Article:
Business in Britannia

How a collection of small shops has weathered the storm

Once home to a booming copper mine, today’s Britannia Beach boasts a population of around 300 people. While the tiny town might be sleepy compared to the hustle and bustle of the nearby Lower Mainland, the small businesses that make up the fabric of Britannia Beach are anything but. 

In the south-end of town is Galileo Coffee Company, a café and roastery that’s been operating in the 110-year-old Matheson House since 2005. A popular pitstop among Sea to Sky commuters, the coffee house focuses on small-batch roasting and quick, Italian café-style fare. 

Those looking for an even quicker road-trip snack, to stock up on liquor – or, really, to stock up on most everyday essentials – can stop in at the Britannia Beach General Store.

Sharing a parking lot with the General Store is one small business that has become a Britannia Beach landmark over the past three decades. Lynne Cook has owned Mountain Woman take-out – and the big blue bus that houses it – since 1983. The restaurant serves up a variety of food-truck classics, but is best known for its legendary burgers and fish and chips. 

“Thirty-three years ago, when my first son was born, I didn’t want to go back to work,” she said. “My husband at the time came up with the idea that we should do a food truck.” 

Over the years, the business – and the bus – have gone through more than a few changes, from its beginnings as a weekend business that Cook would close-up and drive home, to a permanent parking spot and the addition of a deck for picnic tables, to the two extra letters added to the restaurant’s original “Mountain Man” moniker when Cook’s marriage ended in 1989. 

“He became the ex, and it became the Woman,” she explained. 

The business also survived more than its fair share of disasters, from floods and fires to near-eviction when the highway was expanded prior to the 2010 Olympics. 

“Everyone is really very supportive,” she said. “When something happens, everyone rallies behind you. That’s what Britannia’s all about.”

Adding to the local arts scene, the Howe Sound Gallery specializes in fine art photography, carvings and other unique gift items that are custom crafted by local and First Nations artists who pride themselves on giving new life to saved, salvaged and repurposed materials. 

Gold Trail Jewellers and Earthly Crystals & Gifts, with the area’s largest collection of crystals and stones, is towered over by Britannia Mine Museum in the distance.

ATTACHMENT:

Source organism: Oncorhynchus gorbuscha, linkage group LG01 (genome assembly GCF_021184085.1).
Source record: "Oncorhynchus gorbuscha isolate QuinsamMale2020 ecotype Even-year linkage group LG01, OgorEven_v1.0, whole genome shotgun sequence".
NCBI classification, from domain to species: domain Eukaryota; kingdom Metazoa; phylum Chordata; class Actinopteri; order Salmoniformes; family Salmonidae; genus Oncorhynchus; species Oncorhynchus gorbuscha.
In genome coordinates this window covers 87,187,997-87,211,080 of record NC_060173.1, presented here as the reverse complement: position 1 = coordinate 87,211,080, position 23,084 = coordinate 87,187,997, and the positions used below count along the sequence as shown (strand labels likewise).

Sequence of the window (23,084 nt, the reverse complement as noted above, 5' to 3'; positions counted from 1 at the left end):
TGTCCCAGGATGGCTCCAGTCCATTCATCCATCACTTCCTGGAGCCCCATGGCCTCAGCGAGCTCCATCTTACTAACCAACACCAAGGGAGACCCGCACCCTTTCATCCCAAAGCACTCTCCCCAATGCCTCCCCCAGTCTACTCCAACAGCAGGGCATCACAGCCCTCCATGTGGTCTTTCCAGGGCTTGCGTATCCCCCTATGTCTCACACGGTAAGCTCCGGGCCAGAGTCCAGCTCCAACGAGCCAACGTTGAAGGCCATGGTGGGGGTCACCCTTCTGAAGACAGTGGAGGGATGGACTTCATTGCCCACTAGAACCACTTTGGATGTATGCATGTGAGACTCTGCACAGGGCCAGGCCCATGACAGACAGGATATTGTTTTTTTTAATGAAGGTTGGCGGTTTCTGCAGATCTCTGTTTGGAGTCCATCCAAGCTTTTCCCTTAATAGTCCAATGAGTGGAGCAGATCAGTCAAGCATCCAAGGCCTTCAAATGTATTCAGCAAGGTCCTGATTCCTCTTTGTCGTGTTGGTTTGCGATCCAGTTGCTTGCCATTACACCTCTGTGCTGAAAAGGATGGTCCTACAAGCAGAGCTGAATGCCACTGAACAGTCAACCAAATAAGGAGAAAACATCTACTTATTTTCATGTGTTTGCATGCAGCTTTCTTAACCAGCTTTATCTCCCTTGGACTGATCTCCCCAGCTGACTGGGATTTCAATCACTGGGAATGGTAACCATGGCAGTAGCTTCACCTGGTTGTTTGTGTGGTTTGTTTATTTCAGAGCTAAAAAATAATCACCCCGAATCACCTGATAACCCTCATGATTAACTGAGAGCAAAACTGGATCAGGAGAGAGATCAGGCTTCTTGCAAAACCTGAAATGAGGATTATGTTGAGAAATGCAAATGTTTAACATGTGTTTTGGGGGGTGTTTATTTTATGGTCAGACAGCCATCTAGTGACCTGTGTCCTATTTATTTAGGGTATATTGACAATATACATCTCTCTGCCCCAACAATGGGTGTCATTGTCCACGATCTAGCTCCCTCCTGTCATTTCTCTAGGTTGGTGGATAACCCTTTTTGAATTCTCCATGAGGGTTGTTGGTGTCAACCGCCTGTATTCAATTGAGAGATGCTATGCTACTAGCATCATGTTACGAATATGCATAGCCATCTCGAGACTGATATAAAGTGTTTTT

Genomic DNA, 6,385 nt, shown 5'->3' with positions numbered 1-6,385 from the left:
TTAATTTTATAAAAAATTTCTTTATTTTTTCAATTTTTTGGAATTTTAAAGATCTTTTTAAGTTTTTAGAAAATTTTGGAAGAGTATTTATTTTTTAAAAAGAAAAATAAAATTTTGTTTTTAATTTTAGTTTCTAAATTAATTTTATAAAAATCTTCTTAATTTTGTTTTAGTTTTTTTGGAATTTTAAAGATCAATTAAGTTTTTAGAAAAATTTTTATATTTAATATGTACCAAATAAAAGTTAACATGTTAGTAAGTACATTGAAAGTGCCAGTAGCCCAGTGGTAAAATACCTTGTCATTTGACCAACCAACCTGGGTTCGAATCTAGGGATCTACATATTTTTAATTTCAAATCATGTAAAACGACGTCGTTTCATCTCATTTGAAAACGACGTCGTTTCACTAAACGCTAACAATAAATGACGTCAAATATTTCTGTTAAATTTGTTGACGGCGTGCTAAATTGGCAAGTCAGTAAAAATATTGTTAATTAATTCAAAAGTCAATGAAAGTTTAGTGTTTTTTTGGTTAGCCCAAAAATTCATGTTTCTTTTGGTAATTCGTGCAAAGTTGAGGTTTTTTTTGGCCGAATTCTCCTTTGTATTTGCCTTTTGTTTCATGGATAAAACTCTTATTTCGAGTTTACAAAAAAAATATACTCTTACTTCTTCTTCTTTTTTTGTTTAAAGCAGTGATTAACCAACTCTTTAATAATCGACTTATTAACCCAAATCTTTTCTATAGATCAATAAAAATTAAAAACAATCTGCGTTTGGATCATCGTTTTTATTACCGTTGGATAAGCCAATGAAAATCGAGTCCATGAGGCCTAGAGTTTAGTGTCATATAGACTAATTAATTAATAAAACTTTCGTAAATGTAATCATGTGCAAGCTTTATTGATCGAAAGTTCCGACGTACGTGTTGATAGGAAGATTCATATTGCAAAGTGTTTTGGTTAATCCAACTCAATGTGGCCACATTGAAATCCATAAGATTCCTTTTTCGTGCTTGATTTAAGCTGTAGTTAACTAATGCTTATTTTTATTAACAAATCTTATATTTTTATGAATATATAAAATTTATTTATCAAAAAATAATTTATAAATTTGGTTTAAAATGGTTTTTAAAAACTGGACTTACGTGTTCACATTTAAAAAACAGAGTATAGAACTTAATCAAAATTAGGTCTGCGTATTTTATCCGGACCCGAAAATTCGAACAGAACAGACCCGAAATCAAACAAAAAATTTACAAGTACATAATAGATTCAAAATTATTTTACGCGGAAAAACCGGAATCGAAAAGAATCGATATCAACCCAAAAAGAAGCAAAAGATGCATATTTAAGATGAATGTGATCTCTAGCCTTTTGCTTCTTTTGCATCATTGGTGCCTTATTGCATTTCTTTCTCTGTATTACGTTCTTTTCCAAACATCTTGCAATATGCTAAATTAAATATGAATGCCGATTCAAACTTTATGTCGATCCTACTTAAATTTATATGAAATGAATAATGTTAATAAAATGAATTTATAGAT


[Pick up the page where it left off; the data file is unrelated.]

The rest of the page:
Across the highway and down the coast from Cook’s restaurant is The Old Customs House Gallery. As its name suggests, the waterfront art gallery was historically used by customs agents to investigate incoming cargo freighters during the town’s mining days. 

Danuta Rogula took over the business in 2008, where she now sells her own art along with a few other artists’. 

“It’s a beautiful place,” she said. “Who has the opportunity to live five metres from the ocean?”

But despite the benefits proximity to the water provides, the gallery’s unique location is not without challenges. The coastal property routinely suffers land loss during storms and is difficult to access – a problem made worse when a highway island built during the pre-Olympics highway expansion cut off northbound traffic’s ability to access the gallery. 

Now, “You have to be well informed that you have to get to the intersection, make a U-turn, turn back 100 metres and cross the railway,” Rogula explained. 

She said the gallery’s visitors fell from about a 100 each month to only 10 “in a good month” following the expansion. 

Rogula hopes the upcoming Macdonald Development Corporation project – which aims to attract hundreds of new residents to Britannia - will draw more clients to the gallery, while Cook, who says she supports the development, expects the construction will spell the end for the blue bus. 

“I think after 33 years I will finally have to move,” she said. “The bus will never be able to be moved after surviving floods and fires.”

But rest assured, Mountain Woman is here to stay.

“I’ll build a new kiosk,” Cook said. 

When the time comes to say goodbye to the bus, “it will be a sad day and we’ll be standing there crying, but it certainly owes me nothing,” she said. “It’s been a big part of my life and a good part of my life.” 

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